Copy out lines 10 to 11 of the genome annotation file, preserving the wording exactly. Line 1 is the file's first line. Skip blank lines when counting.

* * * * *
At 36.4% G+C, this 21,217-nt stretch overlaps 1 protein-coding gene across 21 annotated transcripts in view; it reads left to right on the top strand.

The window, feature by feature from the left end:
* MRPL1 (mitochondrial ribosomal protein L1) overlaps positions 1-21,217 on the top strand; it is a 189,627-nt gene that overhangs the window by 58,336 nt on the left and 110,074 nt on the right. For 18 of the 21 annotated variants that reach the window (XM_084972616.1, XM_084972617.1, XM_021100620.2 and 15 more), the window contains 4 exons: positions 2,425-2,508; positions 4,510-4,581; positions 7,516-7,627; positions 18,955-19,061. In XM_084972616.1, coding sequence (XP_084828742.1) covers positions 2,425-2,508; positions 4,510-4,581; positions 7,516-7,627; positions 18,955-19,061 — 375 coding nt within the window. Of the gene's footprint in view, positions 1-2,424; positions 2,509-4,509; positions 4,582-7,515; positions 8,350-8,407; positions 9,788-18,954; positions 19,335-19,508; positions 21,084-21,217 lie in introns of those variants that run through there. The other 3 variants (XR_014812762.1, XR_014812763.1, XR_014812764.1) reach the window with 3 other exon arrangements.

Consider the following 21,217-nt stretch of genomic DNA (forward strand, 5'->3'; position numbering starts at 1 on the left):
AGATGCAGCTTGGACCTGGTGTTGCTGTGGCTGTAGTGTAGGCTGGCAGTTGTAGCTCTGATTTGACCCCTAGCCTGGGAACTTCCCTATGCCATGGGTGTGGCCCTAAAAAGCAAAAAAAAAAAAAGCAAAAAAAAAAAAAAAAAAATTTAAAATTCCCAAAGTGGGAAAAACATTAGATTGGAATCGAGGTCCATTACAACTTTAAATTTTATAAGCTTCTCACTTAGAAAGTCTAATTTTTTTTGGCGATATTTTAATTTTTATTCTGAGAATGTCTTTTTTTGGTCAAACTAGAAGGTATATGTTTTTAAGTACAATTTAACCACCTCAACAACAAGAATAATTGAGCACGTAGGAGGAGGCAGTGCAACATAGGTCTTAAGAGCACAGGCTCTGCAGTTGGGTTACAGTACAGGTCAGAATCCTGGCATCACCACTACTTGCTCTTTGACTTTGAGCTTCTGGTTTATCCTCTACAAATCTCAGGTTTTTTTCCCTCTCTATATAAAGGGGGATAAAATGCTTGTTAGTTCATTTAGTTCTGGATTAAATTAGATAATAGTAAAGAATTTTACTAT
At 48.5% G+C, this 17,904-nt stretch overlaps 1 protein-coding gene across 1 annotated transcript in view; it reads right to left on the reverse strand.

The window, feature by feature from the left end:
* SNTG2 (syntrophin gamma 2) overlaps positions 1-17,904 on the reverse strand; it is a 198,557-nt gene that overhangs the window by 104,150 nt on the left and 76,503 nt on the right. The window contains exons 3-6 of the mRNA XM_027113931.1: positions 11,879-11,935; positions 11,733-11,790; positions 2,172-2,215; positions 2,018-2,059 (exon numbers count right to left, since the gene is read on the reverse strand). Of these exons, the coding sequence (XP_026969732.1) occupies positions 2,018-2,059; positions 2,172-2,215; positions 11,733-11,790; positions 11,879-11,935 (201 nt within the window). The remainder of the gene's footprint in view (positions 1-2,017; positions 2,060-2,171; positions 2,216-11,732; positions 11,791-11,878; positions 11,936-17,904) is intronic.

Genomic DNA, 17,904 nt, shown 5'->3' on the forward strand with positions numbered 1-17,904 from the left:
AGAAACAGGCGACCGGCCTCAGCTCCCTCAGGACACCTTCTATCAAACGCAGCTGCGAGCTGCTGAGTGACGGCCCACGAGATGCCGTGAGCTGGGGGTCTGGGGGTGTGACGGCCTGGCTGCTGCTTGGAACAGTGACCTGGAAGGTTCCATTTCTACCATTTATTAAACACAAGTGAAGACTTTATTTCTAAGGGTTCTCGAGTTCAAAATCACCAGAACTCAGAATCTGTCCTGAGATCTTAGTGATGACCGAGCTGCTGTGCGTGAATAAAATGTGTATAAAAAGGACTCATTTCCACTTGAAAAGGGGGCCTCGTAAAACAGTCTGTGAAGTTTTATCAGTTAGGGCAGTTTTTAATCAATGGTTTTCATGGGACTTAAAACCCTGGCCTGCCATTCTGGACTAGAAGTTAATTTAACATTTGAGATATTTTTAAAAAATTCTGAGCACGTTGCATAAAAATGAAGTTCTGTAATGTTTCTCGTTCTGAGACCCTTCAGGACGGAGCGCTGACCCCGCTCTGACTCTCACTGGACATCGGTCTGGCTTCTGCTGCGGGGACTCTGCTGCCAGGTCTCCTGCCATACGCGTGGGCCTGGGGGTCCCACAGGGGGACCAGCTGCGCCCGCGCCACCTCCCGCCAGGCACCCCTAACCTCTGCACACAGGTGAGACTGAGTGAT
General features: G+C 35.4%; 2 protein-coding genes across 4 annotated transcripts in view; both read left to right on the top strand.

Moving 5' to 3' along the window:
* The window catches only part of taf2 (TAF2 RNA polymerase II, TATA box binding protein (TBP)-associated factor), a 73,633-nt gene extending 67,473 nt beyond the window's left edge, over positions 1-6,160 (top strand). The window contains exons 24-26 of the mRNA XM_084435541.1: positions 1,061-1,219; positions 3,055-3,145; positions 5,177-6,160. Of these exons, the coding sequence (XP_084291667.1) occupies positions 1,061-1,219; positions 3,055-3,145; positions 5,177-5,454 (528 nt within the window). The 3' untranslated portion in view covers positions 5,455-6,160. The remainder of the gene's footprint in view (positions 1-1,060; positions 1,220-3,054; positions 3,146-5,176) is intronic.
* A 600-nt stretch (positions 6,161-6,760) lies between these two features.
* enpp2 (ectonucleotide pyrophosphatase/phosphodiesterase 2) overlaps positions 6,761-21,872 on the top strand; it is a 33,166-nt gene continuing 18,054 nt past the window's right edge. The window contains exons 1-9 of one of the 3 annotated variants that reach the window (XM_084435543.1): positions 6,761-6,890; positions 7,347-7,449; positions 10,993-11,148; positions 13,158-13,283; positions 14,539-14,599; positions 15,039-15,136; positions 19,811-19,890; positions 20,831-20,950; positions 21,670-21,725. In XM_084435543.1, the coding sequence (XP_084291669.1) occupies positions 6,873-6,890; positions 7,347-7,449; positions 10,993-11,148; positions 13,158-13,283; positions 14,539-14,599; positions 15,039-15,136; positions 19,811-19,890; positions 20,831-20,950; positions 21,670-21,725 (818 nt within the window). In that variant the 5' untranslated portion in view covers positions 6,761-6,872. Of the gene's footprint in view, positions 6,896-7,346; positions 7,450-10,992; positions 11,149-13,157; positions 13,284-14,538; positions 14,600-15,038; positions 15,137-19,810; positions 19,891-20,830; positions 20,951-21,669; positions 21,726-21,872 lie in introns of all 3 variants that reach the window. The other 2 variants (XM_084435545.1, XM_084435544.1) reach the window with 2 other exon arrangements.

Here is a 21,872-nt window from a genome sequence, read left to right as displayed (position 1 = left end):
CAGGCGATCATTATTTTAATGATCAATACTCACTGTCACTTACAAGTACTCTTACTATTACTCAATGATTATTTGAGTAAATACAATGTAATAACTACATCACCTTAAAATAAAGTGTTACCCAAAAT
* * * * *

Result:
AGAAACAGGCGACCGGCCTCAGCTCCCTCAGGACACCTTCTATCAAACGCAGCTGCGAGCTGCTGAGTGACGGCCCACGAGATGCCGTGAGCTGGGGGTCTGGGGGTGTGACGGCCTGGCTGCTGCTTGGAACAGTGACCTGGAAGGTTCCATTTCTACCATTTATTAAACACAAGTGAAGACTTTATTTCTAAGGGTTCTCGAGTTCAAAATCACCAGAACTCAGAATCTGTCCTGAGATCTTAGTGATGACCGAGCTGCTGTGCGTGAATAAAATGTGTATAAAAAGGACTCATTTCCACTTGAAAAGGGGGCCTCGTAAAACAGTCTGTGAAGTTTTATCAGTTAGGGCAGTTTTTAATCAATGGTTTTCATGGGACTTAAAACCCTGGCCTGCCATTCTGGACTAGAAGTTAATTTAACATTTGAGATATTTTTAAAAAATTCTGAGCACGTTGCATAAAAATGAAGTTCTGTAATGTTTCTCGTTCTGAGACCCTTCAGGACGGAGCGCTGACCCCGCTCTGACTCTCACTGGACATCGGTCTGGCTTCTGCTGCGGGGACTCTGCTGCCAGGTCTCCTGCCATACGCGTGGGCCTGGGGGTCCCACAGGGGGACCAGCTGCGCCCGCGCCACCTCCCGCCAGGCACCCCTAACCTCTGCACACAGGTGAGACTGAGTGAT
General features: G+C 35.4%; 2 protein-coding genes across 4 annotated transcripts in view; both read left to right on the top strand.